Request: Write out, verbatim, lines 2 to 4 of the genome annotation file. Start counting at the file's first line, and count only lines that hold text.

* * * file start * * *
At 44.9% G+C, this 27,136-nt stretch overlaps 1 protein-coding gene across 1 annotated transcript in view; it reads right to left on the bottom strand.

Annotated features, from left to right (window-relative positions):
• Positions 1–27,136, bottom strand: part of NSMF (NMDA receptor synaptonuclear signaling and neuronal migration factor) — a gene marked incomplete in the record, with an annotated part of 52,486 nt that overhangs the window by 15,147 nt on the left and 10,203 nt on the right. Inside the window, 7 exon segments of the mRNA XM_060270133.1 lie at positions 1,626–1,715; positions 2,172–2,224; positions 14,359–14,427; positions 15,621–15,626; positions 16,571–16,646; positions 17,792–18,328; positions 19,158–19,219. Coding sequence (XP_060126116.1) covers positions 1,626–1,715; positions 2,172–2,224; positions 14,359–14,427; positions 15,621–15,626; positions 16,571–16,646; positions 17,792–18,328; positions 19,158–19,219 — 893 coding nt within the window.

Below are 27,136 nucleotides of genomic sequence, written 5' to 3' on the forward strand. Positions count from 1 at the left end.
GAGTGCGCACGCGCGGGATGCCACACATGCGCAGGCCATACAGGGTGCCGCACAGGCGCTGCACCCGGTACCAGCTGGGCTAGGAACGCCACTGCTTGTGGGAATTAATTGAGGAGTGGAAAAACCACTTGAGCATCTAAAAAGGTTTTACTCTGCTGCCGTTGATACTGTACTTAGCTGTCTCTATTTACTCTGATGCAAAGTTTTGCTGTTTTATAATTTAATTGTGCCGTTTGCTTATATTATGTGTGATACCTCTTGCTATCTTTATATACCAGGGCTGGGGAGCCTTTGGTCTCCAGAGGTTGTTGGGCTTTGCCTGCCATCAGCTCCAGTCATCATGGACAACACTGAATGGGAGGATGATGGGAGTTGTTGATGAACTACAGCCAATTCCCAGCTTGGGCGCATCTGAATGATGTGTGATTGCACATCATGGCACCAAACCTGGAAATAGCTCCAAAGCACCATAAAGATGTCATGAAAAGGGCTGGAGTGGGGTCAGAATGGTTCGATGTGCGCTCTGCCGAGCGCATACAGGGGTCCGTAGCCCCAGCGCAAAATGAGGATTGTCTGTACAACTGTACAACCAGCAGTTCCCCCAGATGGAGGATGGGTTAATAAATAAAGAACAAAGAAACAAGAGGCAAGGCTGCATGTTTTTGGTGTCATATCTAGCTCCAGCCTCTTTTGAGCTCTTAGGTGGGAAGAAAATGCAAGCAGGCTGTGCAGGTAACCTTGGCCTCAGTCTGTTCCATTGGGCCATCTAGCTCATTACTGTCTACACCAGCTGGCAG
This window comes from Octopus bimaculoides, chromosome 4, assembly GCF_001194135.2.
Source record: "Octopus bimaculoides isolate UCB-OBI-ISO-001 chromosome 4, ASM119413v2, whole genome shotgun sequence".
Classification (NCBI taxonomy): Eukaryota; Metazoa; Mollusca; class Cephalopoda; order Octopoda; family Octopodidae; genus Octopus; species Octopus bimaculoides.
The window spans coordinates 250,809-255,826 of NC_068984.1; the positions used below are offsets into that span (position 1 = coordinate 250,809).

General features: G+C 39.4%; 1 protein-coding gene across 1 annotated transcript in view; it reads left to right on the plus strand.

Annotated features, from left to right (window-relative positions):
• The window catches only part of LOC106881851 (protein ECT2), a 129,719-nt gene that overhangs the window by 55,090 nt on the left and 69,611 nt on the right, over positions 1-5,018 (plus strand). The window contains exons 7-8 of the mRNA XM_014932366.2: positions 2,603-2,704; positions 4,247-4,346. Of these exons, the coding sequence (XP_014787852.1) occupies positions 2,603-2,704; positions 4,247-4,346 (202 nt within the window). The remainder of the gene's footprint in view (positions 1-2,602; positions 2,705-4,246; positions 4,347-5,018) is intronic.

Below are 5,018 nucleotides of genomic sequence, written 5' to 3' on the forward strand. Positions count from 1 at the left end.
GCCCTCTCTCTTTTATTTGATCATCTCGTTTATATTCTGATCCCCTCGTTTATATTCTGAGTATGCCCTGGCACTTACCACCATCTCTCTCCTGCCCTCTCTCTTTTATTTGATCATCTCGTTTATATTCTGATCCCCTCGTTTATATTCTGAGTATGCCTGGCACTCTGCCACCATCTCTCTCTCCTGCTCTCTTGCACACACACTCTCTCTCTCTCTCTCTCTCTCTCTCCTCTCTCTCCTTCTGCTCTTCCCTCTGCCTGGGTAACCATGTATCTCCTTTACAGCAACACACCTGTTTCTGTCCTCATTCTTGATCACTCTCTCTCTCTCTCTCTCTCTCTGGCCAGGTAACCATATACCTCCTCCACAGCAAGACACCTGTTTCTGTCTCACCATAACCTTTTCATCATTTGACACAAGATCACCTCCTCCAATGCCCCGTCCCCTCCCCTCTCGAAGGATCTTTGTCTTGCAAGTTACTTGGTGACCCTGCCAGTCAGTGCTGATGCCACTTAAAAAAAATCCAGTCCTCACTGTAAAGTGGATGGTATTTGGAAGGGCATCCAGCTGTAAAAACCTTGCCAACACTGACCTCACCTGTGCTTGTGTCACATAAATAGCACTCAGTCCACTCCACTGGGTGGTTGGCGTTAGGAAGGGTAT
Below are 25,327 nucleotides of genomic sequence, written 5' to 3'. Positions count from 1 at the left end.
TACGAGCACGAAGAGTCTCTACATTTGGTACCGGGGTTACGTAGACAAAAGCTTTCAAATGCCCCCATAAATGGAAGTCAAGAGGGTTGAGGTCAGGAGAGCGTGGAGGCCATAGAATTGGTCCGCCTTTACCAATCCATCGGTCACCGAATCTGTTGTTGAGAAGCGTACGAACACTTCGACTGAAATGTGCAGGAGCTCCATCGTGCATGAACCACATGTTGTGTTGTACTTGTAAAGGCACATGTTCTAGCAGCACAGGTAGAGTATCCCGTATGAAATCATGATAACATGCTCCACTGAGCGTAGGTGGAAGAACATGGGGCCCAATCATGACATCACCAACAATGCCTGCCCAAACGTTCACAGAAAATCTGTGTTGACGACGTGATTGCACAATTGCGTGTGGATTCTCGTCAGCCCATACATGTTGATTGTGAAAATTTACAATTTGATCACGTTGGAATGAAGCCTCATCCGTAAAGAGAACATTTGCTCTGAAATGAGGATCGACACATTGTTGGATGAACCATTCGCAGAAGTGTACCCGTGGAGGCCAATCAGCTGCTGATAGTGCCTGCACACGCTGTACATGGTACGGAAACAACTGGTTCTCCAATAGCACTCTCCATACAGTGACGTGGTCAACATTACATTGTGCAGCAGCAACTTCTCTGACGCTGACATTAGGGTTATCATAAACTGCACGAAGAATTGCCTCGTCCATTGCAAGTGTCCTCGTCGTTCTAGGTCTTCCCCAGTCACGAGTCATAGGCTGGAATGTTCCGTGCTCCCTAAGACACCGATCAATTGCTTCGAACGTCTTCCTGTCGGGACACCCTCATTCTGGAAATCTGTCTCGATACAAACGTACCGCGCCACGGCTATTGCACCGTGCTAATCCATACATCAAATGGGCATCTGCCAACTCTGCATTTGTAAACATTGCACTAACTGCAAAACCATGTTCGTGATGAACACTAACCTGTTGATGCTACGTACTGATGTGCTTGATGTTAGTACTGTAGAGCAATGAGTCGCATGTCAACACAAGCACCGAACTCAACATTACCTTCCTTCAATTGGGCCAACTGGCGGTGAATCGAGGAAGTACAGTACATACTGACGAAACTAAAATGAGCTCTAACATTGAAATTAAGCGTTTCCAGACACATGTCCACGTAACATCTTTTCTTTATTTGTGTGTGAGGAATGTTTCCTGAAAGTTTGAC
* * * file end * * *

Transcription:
Annotated features, from left to right (window-relative positions):
• Positions 1–27,136, bottom strand: part of NSMF (NMDA receptor synaptonuclear signaling and neuronal migration factor) — a gene marked incomplete in the record, with an annotated part of 52,486 nt that overhangs the window by 15,147 nt on the left and 10,203 nt on the right. Inside the window, 7 exon segments of the mRNA XM_060270133.1 lie at positions 1,626–1,715; positions 2,172–2,224; positions 14,359–14,427; positions 15,621–15,626; positions 16,571–16,646; positions 17,792–18,328; positions 19,158–19,219. Coding sequence (XP_060126116.1) covers positions 1,626–1,715; positions 2,172–2,224; positions 14,359–14,427; positions 15,621–15,626; positions 16,571–16,646; positions 17,792–18,328; positions 19,158–19,219 — 893 coding nt within the window.

Below are 27,136 nucleotides of genomic sequence, written 5' to 3' on the forward strand. Positions count from 1 at the left end.